When I got home, the wife coveted the new device, and as I was keen to up the resolution, I gave it to her and I got to search again. My theory is that way more than 50% of the delight in any task is the anticipation, and so it was fun.  I narrowed it down to a 11.6’ Gateway machine with an Athlon processor, the same HP device, just upgraded to the HD video, and a Toshiba Satellite T115-S1105 (The Dell machines seemed pretty nice too, but still had to order it custom to get what I wanted.) Battery life on the Gateway was just 5 hours, and I wanted more battery.  The HP had to be ordered, and to get it right made it more like 450 than the original 350, then tax and shipping made it too expensive. The Toshiba won out as it had ridiculous 9 hours + battery, DDR3 memory, 2 GB of ram (with an open slot available for another 2 GB), N wireless, and a 250 GB hard disk, 1366x768 video, HDMI output (excellent for hotels with LCD TVs) and Win 7 Home Premium instead of Starter. All for 479 from Amazon.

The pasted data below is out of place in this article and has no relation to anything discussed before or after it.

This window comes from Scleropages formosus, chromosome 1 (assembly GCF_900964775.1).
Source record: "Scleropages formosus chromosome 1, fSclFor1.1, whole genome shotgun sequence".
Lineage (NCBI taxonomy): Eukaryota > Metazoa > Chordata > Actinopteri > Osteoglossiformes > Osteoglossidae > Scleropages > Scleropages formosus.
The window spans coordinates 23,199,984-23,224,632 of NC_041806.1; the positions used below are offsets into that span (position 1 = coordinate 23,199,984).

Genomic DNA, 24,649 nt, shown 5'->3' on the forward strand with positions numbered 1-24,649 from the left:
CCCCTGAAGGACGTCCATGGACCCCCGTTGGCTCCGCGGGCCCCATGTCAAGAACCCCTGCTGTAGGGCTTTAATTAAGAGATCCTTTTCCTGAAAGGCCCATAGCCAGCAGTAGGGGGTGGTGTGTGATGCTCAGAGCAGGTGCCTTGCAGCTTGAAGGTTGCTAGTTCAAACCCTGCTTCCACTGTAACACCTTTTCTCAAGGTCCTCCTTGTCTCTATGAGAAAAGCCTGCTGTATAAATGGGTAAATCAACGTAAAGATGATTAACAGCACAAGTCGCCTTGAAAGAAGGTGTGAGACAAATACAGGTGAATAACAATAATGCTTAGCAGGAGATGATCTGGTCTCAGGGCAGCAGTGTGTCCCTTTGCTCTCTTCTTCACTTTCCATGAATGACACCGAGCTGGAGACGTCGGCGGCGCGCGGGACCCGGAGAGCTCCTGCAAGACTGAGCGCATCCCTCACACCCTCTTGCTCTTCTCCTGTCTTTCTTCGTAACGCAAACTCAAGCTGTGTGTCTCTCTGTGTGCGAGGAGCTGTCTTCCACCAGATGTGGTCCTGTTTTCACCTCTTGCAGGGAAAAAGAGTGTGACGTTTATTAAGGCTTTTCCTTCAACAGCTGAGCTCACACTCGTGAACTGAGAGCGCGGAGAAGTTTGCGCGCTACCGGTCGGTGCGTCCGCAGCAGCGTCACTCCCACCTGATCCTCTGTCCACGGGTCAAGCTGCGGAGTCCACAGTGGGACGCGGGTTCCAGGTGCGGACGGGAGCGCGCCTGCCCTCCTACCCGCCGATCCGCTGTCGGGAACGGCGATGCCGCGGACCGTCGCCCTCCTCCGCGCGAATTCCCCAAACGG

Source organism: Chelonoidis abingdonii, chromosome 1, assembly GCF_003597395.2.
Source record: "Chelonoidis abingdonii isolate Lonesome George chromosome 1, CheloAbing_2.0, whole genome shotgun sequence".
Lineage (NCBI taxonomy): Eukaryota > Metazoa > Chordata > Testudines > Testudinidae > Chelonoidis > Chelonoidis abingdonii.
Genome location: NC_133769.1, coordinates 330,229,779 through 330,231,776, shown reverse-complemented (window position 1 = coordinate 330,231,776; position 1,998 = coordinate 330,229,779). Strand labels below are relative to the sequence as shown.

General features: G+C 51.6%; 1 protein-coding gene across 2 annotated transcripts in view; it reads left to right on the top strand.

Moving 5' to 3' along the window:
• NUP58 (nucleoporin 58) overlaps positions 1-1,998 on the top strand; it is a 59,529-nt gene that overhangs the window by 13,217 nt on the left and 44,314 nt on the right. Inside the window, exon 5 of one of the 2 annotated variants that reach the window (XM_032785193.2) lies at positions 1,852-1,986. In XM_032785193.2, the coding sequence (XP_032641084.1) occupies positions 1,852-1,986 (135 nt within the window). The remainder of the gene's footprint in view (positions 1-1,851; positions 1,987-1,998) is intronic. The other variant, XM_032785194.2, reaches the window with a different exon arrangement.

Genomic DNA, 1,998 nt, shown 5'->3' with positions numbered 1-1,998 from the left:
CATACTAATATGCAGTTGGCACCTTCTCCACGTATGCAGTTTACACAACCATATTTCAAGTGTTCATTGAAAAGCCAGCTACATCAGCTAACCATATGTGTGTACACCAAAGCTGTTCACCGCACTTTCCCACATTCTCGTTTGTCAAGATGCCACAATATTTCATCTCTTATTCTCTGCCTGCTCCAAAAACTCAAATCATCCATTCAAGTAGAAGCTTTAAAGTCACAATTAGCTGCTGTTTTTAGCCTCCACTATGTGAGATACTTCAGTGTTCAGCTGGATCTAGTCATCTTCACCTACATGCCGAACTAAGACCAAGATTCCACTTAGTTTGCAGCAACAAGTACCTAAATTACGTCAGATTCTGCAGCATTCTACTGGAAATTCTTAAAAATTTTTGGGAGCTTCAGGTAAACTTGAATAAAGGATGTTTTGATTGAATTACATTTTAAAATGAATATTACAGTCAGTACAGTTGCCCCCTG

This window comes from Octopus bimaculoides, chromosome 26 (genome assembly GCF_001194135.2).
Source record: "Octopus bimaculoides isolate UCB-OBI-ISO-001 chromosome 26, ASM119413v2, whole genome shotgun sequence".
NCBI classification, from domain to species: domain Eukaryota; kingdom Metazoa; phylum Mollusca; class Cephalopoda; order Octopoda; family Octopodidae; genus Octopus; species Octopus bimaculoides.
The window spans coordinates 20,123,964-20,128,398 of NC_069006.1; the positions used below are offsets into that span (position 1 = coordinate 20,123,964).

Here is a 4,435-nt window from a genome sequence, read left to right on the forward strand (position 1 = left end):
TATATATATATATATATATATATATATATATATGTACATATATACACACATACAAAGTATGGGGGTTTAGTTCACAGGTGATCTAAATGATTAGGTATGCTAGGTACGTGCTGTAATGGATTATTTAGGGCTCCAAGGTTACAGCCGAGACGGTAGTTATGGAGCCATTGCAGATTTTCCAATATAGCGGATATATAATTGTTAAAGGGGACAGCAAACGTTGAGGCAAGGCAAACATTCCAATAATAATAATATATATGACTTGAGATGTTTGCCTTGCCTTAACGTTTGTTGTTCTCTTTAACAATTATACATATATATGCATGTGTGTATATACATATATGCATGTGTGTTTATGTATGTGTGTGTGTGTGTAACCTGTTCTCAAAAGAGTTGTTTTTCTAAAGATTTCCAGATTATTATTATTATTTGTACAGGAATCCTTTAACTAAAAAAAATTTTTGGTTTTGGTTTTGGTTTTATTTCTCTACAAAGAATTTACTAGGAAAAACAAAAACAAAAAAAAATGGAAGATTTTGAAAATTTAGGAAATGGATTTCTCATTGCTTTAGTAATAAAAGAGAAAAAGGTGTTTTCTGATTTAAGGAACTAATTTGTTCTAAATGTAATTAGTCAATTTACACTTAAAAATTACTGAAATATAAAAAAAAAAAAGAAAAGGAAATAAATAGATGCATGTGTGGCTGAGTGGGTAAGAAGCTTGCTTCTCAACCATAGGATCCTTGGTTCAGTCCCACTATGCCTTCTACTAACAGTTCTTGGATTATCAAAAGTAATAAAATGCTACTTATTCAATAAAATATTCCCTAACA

The keyboard is very nice, and I didn’t have to get used to it much at all. It has a nice trackpad, a Pentium class processor (single core, low power… A Celeron Edition is available for ~30 less too), and runs quite nicely.  I don’t have any really large databases on the machine, as I mostly test syntax and stuff for forum posts and blogs when I use SQL Server on the machine. The only con is size. The step up in video size makes the machine seem almost laptop sizes rather than a mini PC size. It only weighs 3.5 pounds with a 6 cell battery, and they make a 12 cell…18 hours between charges? Might have to get into that. I am even getting 6 hours with the addition of my USB device from Verizon. The lack of a DVD drive is an expectation of something with 9 hours of battery on 6 cells, and frankly with the excellent MagicCD tool and the fact that everything I need I generally get from the web either in Isos (from MSDN) or installers from the web.